Yuexiao Shen joined Prof. Peidong Yang’s group at UC Berkeley as a postdoc in October, 2017. He finished his Ph.D. from the department of Chemical Engineering at Penn State in 2016. During his Ph.D., he worked on several projects in the interdisciplinary areas of chemical engineering, biology, chemistry and material science. He was focused on developing bioinspired membranes using membrane proteins that mimic the rapid and selective transport as seen in biological membranes. He extended to explore the potential of mimicking biological channels and lipids using supramolecular chemistry and investigating them using biophysical techniques. Yuexiao finished his bachelor and master degrees at Tsinghua University, where he studied environmental engineering. His academic accomplishments include several high-quality publications in journals such as PNAS, JACS and Journal of Membrane Science (JMS), and have been recognized by nationwide academic organizations with a number of very competitive awards. Yuexiao has already been offered an assistant professor position at Department of Civil, Environmental, and Construction Engineering at Texas Tech.
He is currently working as a Researcher with Professor Dr. Lance C. Seefeldt at Utah State University. He received his PhD in Organic Chemistry from Nankai University, Tianjin, China in 2007 and PhD in Biochemistry from Utah State University in 2013. After that, he continuously worked with Dr. Lance Seefeldt as postdoctoral fellow focusing on understanding nitrogenase mechanism with a broad range of interdisciplinary strategies, including biochemical, biophysical, and electrochemical methods. His research interests include metalloenzymes, small molecule activation, and relevant catalyst design and mechanistic studies.
Anthony Abel is a Ph.D. student in Chemical Engineering in the Clark Laboratory at UC Berkeley. Previously, he earned his B.S. in Chemical Engineering and M.S. in Materials Science at Drexel University in Philadelphia, PA, where he developed solution deposition techniques for inexpensive semiconductor materials. He has previously worked for the National Renewable Energy Laboratory, where he designed reactors for the sustainable production of hydrogen via photoelectrochemical water splitting.
Anthony’s research interests lie at the intersection of chemical engineering, materials science, and microbial synthesis. Within CUBES, he will focus on the simulation and design of hybrid bioinorganic reactors and engineering microbes to function optimally within this artificial environment.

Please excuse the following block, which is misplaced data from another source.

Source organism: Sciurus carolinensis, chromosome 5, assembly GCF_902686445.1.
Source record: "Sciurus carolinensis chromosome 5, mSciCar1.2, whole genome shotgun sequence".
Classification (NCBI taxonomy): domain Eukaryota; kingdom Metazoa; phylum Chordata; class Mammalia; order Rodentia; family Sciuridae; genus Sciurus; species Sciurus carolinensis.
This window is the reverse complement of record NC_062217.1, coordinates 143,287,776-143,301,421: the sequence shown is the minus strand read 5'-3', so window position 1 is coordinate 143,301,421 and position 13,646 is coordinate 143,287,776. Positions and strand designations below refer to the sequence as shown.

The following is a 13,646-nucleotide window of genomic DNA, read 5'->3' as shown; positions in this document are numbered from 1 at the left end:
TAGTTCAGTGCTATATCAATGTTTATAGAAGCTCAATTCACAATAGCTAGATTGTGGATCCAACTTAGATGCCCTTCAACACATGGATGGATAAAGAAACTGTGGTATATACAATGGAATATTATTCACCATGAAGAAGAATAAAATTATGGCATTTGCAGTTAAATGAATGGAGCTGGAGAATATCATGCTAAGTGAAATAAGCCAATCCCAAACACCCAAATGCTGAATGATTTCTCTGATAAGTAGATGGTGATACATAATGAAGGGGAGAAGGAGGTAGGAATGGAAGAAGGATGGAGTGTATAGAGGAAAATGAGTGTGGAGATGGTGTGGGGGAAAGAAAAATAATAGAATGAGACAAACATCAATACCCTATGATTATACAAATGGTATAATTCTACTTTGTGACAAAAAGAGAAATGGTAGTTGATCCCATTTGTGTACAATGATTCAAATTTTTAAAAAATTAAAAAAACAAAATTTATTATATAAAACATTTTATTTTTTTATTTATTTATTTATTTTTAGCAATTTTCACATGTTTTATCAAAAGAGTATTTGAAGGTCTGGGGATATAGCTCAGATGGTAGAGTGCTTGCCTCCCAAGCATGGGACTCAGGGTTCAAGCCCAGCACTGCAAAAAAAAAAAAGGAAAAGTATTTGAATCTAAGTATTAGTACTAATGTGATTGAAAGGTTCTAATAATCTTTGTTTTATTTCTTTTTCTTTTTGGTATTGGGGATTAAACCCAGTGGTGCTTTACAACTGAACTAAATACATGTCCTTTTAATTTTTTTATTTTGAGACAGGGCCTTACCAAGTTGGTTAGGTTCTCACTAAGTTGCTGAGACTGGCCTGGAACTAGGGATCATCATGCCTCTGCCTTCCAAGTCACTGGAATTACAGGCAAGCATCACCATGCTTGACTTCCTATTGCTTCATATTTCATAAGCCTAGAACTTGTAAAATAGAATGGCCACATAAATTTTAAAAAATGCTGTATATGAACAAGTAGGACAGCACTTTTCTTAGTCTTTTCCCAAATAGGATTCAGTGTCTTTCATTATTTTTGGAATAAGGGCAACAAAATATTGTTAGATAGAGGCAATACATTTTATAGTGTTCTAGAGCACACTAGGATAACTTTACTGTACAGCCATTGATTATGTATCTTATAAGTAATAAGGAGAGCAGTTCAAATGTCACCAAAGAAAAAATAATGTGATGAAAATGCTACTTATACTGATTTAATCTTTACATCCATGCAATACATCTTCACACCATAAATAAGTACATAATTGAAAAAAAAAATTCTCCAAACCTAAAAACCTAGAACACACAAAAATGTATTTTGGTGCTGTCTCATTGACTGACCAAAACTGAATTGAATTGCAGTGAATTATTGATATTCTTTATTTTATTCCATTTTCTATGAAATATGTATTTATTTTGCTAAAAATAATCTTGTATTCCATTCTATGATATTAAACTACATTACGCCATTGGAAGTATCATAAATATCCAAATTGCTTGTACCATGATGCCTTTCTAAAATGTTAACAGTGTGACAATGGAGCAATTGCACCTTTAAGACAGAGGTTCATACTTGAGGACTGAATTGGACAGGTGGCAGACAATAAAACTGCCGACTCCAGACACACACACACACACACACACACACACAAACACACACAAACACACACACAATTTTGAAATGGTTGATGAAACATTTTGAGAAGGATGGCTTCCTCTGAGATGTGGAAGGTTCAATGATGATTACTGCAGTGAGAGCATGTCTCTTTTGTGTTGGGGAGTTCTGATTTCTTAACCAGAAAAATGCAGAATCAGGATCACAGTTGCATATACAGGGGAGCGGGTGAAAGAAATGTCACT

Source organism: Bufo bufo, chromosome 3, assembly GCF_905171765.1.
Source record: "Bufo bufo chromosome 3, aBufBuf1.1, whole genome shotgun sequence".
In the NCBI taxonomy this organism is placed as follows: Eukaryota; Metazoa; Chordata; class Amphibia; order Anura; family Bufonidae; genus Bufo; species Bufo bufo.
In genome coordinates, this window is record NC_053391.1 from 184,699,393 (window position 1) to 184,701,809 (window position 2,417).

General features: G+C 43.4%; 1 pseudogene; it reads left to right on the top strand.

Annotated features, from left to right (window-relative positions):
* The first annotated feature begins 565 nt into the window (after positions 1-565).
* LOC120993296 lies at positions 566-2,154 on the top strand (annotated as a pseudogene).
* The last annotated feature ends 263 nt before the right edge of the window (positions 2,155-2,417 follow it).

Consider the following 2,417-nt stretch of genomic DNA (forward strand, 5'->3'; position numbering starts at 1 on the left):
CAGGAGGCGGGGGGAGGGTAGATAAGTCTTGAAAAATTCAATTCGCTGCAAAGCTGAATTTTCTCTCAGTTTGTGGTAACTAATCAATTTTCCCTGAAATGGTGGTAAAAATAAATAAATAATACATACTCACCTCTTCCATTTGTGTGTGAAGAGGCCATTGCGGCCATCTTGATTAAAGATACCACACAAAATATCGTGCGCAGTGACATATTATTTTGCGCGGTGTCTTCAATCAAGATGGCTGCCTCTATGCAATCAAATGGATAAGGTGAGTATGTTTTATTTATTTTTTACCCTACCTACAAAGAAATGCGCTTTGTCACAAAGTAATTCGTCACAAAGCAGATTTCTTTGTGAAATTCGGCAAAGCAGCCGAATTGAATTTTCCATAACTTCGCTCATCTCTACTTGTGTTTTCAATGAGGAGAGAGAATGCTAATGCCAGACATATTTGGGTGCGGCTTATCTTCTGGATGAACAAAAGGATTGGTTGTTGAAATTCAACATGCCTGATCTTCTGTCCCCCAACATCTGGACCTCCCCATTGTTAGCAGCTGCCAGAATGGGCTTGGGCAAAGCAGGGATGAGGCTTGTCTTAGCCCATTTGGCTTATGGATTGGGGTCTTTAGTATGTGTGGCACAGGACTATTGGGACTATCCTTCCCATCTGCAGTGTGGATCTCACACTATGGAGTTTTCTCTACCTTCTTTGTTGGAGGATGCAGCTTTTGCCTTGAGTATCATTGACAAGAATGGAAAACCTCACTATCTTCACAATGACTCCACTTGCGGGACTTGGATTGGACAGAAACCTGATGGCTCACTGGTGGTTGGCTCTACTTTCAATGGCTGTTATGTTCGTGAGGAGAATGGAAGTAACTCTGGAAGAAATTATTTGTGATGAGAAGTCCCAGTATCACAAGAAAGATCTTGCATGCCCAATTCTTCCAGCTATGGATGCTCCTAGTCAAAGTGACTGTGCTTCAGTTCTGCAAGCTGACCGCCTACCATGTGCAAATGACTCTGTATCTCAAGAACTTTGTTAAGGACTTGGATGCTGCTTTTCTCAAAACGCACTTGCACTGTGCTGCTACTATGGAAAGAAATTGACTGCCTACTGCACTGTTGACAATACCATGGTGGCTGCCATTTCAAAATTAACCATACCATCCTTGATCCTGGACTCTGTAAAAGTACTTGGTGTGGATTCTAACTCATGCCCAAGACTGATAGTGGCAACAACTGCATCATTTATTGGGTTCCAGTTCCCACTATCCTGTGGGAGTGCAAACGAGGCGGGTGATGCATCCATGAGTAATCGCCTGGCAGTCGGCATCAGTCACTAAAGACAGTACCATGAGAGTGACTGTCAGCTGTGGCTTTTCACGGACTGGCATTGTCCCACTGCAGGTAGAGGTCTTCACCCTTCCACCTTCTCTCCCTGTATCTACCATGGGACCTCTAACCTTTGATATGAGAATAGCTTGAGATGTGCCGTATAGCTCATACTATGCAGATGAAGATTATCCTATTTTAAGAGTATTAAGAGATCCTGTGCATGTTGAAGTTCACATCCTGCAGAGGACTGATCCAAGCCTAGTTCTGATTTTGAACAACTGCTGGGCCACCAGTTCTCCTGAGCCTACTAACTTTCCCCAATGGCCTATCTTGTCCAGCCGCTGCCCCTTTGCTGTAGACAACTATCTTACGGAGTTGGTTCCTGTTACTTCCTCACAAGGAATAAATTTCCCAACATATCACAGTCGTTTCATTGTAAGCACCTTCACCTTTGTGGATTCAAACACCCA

In his spare time, Anthony is a mentor for Bay Area Graduate Pathways to STEM, and enjoys reading science fiction and playing squash.
Jeremy Adams is a Ph.D. student in Chemical and Biomolecular Engineering at UC Berkeley, currently working in the Clark Lab. He received a BSE in Chemical Engineering from Arizona State University in 2017. Jeremy’s research interests lie in the intersection of synthetic biology and biochemical engineering, particularly towards the development of sustainable biomanufacturing processes. His work in CUBES involves engineering lithoautotrophic microbes to convert Mars-available resources into useful products, as well as engineering export pathways of those products to simplify downstream separation processes. In his free time, Jeremy enjoys traveling and scuba diving.
Aaron Berliner is a Bioengineering graduate student in the Arkin Laboratory at UC Berkeley/UCSF. He studied bioengineering, control theory, and synthetic and systems biology at Boston University. In 2012, he began working as a research associate at the NASA Ames Research Center on projects involving 3D printing, bioelectrochemistry, and astrobiology. In 2013, he started as a research scientist in the Life Sciences group of Autodesk Research in San Francisco. At Autodesk, Aaron’s work ran the gamut from bioprinting, software engineering, synthetic virology, and DNA origami until 2016 when he moved back to space biology. Forming a partnership between UC Berkeley, Autodesk, and NASA Ames, Aaron began construction on Crucible, an open-source reactor for space synthetic biology experiments until 2017 when he started as a graduate student with Adam Arkin. He enjoys playing with his Mars-in-a-jar reactors. Aaron helped author the STRI grant that launched CUBES and is an NSF graduate fellow. His alternative scientific interests are terraforming and radiation biology. Aaron likes whiteboards and dry erase markers and dirty models with clean math.